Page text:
Stretch yourself. You may feel stuck because you know there is more to you than the world sees. So remember that the only way you can grow is to challenge yourself beyond your present circumstances. Stretch yourself outside of your comfort zone and focus on who and what you can influence. When you challenge yourself you will discover abilities that you never dreamed you might have.

 

Commit to adding value. Ask yourself how you can make yourself more valuable. This will help you view yourself not as you are but who you can be. Use your mind to create and develop ideas and find new and better ways of doing things; then, specific ways for attaining your potential value will suggest themselves.

 

Identify new and unmet needs created by change. Change frequently offers exciting new opportunities. Make an effort to locate and identify needs that are not yet being met and then determine how to best meet and service these.

 

For most people, rediscovering meaning in work, and going on to achieve an enhanced sense of passion and purpose in work, takes considerable time and effort. However, I suggest to clients this is a worthwhile endeavor by which they can nurture their talents, skills, and abilities to better serve themselves, while also enhancing work satisfaction and meaning. Sadly, many times people back away from things they want to do, from the dreams they have nurtured, because they can’t envision a clear way to bring these to reality. So the fundamental purpose in making internal shifts and taking action is to be proactively engaged: the main message is, don’t wait for life to act on you, you must act on life. In working with clients I ask them to believe in themselves when trying to rediscover meaning in their work and they will almost certainly form a better self, both personally and professionally. I also suggest that in seeking their goals, these will somehow find them. Finally, I recommend they make the commitment to rediscovering their passions and dreams in work and to patiently follow these wherever it may take them.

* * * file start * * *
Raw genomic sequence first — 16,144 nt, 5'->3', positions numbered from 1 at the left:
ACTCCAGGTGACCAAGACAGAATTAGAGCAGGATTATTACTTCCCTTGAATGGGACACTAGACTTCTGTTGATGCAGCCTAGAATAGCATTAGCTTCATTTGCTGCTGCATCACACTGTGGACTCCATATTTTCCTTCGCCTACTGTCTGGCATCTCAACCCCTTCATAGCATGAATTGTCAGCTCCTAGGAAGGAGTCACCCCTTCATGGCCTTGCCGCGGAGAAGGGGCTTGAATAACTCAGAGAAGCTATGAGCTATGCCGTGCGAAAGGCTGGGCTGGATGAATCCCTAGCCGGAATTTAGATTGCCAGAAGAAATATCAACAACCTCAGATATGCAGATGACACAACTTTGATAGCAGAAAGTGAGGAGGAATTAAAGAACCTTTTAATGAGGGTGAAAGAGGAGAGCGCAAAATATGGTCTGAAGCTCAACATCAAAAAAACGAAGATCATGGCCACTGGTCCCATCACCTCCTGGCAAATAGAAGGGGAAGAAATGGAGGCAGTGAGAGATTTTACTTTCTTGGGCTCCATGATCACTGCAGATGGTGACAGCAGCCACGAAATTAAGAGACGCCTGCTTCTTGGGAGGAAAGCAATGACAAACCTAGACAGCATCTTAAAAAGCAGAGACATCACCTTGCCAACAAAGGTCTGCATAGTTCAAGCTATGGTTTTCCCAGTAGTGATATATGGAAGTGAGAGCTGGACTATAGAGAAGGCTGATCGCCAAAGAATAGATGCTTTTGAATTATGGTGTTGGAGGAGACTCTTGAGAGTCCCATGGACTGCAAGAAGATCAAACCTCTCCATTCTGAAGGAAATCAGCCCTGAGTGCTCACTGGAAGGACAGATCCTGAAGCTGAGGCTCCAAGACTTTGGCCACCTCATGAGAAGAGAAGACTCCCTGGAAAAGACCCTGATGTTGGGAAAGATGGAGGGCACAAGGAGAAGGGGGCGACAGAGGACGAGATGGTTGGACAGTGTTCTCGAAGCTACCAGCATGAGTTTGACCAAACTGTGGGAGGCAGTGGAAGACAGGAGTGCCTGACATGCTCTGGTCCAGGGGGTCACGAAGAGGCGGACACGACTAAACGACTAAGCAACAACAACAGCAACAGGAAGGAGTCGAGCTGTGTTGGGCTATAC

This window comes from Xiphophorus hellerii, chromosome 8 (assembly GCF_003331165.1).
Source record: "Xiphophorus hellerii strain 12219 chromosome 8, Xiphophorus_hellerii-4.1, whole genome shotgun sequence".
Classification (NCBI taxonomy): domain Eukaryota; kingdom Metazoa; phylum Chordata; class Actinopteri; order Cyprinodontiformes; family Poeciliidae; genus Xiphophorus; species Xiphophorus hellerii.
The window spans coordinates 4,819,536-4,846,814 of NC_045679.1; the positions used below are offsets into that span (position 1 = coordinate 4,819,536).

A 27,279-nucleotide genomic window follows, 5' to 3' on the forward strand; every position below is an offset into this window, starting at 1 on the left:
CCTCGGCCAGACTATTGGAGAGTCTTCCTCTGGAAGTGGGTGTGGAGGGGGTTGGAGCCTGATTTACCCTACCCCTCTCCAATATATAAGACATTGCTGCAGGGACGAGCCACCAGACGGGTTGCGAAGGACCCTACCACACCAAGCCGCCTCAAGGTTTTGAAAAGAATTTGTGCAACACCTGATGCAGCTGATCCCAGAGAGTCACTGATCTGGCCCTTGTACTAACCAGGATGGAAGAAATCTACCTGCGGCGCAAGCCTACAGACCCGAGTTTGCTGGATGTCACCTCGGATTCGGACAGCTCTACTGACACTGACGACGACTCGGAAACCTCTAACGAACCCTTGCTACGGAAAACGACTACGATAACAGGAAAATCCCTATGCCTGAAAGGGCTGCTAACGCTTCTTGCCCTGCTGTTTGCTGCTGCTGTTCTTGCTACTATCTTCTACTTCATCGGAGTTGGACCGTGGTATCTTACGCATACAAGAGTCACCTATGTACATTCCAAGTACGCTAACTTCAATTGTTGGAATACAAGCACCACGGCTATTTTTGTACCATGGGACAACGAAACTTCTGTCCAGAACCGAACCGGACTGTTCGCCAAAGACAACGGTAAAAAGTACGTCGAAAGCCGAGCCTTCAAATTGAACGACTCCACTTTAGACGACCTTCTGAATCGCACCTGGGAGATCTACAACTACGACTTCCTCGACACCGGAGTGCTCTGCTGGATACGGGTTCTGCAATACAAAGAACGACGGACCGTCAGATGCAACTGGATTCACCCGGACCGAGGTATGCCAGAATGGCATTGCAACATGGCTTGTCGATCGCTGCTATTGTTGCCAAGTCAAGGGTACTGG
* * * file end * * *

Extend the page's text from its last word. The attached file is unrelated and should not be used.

Tim Lutenski 2012Tim Lutenski is an Instructional Specialist at St. Clair County Community College, in Port Huron, MI.  He teaches career based courses, workshops, and seminars, provides career services for individuals, groups, and organizations, and is a volunteer who assists those with special vocational needs. Tim conducts professional seminars at conferences and for associations, writes articles for various professional and academic publications, and is Editor of Career Developments Magazine (published by the National Career Development Association).  He has also produced two CDs:  Seek and you will find: Your complete job search guide and The Career and Job Search Handbook for College Students & Graduates. He can be reached at tlutski@yahoo.com

 

 


1 Comment

Chris Westbrook on Friday 02/03/2012 at 06:01AM wrote:

"I recommend they make the commitment to rediscovering their passions and dreams in work and to patiently follow these wherever it may take them."

Your use of the word "patiently" so resonated with me as I coach millennial colleagues and also some mid-career hires in my company. Both types of colleagues are so anxious for promotions, which have slowed greatly with financial constraints, because they see that incorrectly as the real validation of their worth and their decision to work here.

I will pass your article on to them, because the advice and encouragement that precedes your gentle usage of the word is so sound, I think this will prompt them to reflect and be a little more patient.

Thank you for your thoughtful words.